PETER ROGERS, one of the most influential civil engineers in the building sector during the late eighties boom, will become an ICE vice president in November.
Rogers, 53, brother of architect Lord Richard Rogers, is renowned for playing a leading role in popularising construction management techniques in the UK and focusing attention on industry efficiency in a way later taken up by Sir John Egan.
For the last half of the 1980s, Rogers led the construction of innovative office buildings worth over £1bn. His crowning achievement was the Broadgate complex built around London's Liverpool Street Station.
It was on Broadgate that Rogers fully developed a method of working which promoted a no-blame culture and a willingness to learn from mistakes while keeping up with deadlines of unprecedented fierceness.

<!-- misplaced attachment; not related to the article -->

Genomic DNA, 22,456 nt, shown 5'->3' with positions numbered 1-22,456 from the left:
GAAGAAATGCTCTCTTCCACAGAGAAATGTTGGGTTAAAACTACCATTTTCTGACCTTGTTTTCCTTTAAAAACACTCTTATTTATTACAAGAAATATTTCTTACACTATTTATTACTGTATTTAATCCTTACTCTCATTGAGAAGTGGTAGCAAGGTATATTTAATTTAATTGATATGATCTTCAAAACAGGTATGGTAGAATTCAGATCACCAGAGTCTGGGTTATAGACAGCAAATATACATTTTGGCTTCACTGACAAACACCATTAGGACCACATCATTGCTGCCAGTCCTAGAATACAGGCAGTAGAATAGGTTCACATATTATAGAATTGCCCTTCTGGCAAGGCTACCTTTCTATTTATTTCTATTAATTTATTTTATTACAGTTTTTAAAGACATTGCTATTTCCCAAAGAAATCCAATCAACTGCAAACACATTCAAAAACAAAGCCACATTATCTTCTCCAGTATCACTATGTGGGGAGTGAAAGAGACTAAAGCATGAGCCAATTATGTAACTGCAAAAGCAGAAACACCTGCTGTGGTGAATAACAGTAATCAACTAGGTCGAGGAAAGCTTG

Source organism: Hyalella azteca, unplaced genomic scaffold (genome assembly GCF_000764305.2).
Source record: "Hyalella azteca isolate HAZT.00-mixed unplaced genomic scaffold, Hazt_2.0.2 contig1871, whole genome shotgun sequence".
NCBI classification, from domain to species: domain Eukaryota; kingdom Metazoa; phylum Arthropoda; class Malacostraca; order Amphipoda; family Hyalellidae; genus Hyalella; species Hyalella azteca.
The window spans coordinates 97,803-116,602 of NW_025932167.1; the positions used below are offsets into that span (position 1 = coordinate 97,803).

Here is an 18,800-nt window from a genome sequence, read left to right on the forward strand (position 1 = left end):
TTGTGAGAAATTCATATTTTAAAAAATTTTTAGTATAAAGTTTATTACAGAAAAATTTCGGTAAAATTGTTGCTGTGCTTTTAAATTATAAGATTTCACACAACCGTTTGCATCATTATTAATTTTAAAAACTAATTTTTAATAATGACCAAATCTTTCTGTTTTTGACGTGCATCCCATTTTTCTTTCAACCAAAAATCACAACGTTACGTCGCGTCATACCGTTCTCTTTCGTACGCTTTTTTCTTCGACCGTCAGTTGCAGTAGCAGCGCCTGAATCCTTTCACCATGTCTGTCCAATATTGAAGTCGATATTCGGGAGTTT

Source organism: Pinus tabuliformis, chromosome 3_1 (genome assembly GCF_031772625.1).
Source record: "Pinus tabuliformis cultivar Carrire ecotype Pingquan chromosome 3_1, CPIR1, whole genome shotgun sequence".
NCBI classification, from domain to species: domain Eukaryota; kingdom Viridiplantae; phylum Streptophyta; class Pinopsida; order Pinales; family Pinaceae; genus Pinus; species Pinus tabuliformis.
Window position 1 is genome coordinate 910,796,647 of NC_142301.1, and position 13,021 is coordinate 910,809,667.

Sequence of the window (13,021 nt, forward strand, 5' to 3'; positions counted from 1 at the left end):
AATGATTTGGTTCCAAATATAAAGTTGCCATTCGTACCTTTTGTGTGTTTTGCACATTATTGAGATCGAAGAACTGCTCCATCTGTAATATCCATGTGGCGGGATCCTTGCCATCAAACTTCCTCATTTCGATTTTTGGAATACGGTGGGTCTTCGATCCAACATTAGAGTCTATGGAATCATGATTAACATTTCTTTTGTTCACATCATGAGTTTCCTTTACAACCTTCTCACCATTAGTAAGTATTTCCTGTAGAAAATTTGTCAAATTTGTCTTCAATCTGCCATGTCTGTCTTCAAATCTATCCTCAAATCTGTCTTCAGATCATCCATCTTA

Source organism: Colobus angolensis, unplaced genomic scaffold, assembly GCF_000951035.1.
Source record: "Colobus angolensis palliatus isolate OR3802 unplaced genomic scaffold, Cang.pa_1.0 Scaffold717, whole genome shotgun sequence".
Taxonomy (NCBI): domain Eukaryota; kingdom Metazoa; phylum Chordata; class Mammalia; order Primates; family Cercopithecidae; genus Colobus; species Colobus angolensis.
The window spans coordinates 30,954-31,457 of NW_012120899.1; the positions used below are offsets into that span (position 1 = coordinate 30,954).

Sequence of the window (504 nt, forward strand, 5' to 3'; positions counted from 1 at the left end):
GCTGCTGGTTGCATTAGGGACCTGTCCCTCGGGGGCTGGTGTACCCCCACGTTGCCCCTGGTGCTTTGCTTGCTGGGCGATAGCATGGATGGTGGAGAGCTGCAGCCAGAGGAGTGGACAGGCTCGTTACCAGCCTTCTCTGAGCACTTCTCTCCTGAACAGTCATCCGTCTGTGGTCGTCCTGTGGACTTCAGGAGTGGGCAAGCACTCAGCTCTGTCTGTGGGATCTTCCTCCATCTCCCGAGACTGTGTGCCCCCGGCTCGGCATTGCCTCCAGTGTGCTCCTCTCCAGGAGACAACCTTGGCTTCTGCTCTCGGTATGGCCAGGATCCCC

Although Stanhope ran into problems when the property market crashed, Rogers kept busy during the 1990s advising on a series of London art-related projects such as the development of the Royal Opera House, the Tate Museum at Bankside and the new Sadlers Wells theatre.
Rogers' fellow VP Professor Adrian Long is currently dean of the faculty of engineering at Queen's University and has a lengthy history of involvement in the ICE.
He was on Council from 1989 to 1992 and was a member of JBM, the ET&M committee.
He has been a recipient of some of the ICE's major prizes including the Miller Prize, the Telford Premium and Baker Medal.
Long graduated in the first place from Queen's himself, in 1963, with a first class degree in civil engineering he collected a Phd in structural engineering four years later.
He worked as a bridge designer and oil rig designer in Canada before joining the academic world.